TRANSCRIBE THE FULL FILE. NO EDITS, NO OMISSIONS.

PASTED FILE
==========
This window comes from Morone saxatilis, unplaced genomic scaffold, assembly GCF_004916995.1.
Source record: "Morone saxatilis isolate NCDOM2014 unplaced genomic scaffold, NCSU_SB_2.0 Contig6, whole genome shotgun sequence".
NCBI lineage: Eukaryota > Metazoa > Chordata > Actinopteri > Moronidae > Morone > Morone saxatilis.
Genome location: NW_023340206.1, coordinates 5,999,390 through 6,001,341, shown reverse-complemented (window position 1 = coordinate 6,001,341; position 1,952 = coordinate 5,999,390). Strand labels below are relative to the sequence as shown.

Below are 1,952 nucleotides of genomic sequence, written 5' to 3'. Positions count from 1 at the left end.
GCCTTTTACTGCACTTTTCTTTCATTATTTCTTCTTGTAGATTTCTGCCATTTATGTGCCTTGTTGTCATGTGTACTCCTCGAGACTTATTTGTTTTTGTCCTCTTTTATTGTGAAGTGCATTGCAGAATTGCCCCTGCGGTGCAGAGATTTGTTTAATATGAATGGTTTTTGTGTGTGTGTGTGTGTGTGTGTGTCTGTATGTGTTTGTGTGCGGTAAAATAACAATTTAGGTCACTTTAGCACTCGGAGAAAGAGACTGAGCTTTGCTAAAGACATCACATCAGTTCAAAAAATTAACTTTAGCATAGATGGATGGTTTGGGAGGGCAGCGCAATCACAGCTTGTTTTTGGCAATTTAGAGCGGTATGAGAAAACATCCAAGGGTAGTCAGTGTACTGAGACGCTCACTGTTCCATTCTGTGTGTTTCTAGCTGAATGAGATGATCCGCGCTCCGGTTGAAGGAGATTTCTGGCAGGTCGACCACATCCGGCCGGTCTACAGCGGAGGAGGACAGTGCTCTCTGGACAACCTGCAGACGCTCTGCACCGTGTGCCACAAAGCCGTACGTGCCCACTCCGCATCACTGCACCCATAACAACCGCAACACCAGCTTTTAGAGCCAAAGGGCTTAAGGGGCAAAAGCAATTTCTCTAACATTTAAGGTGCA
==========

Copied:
This window comes from Morone saxatilis, unplaced genomic scaffold, assembly GCF_004916995.1.
Source record: "Morone saxatilis isolate NCDOM2014 unplaced genomic scaffold, NCSU_SB_2.0 Contig6, whole genome shotgun sequence".
NCBI lineage: Eukaryota > Metazoa > Chordata > Actinopteri > Moronidae > Morone > Morone saxatilis.
Genome location: NW_023340206.1, coordinates 5,999,390 through 6,001,341, shown reverse-complemented (window position 1 = coordinate 6,001,341; position 1,952 = coordinate 5,999,390). Strand labels below are relative to the sequence as shown.

Below are 1,952 nucleotides of genomic sequence, written 5' to 3'. Positions count from 1 at the left end.
GCCTTTTACTGCACTTTTCTTTCATTATTTCTTCTTGTAGATTTCTGCCATTTATGTGCCTTGTTGTCATGTGTACTCCTCGAGACTTATTTGTTTTTGTCCTCTTTTATTGTGAAGTGCATTGCAGAATTGCCCCTGCGGTGCAGAGATTTGTTTAATATGAATGGTTTTTGTGTGTGTGTGTGTGTGTGTGTGTCTGTATGTGTTTGTGTGCGGTAAAATAACAATTTAGGTCACTTTAGCACTCGGAGAAAGAGACTGAGCTTTGCTAAAGACATCACATCAGTTCAAAAAATTAACTTTAGCATAGATGGATGGTTTGGGAGGGCAGCGCAATCACAGCTTGTTTTTGGCAATTTAGAGCGGTATGAGAAAACATCCAAGGGTAGTCAGTGTACTGAGACGCTCACTGTTCCATTCTGTGTGTTTCTAGCTGAATGAGATGATCCGCGCTCCGGTTGAAGGAGATTTCTGGCAGGTCGACCACATCCGGCCGGTCTACAGCGGAGGAGGACAGTGCTCTCTGGACAACCTGCAGACGCTCTGCACCGTGTGCCACAAAGCCGTACGTGCCCACTCCGCATCACTGCACCCATAACAACCGCAACACCAGCTTTTAGAGCCAAAGGGCTTAAGGGGCAAAAGCAATTTCTCTAACATTTAAGGTGCA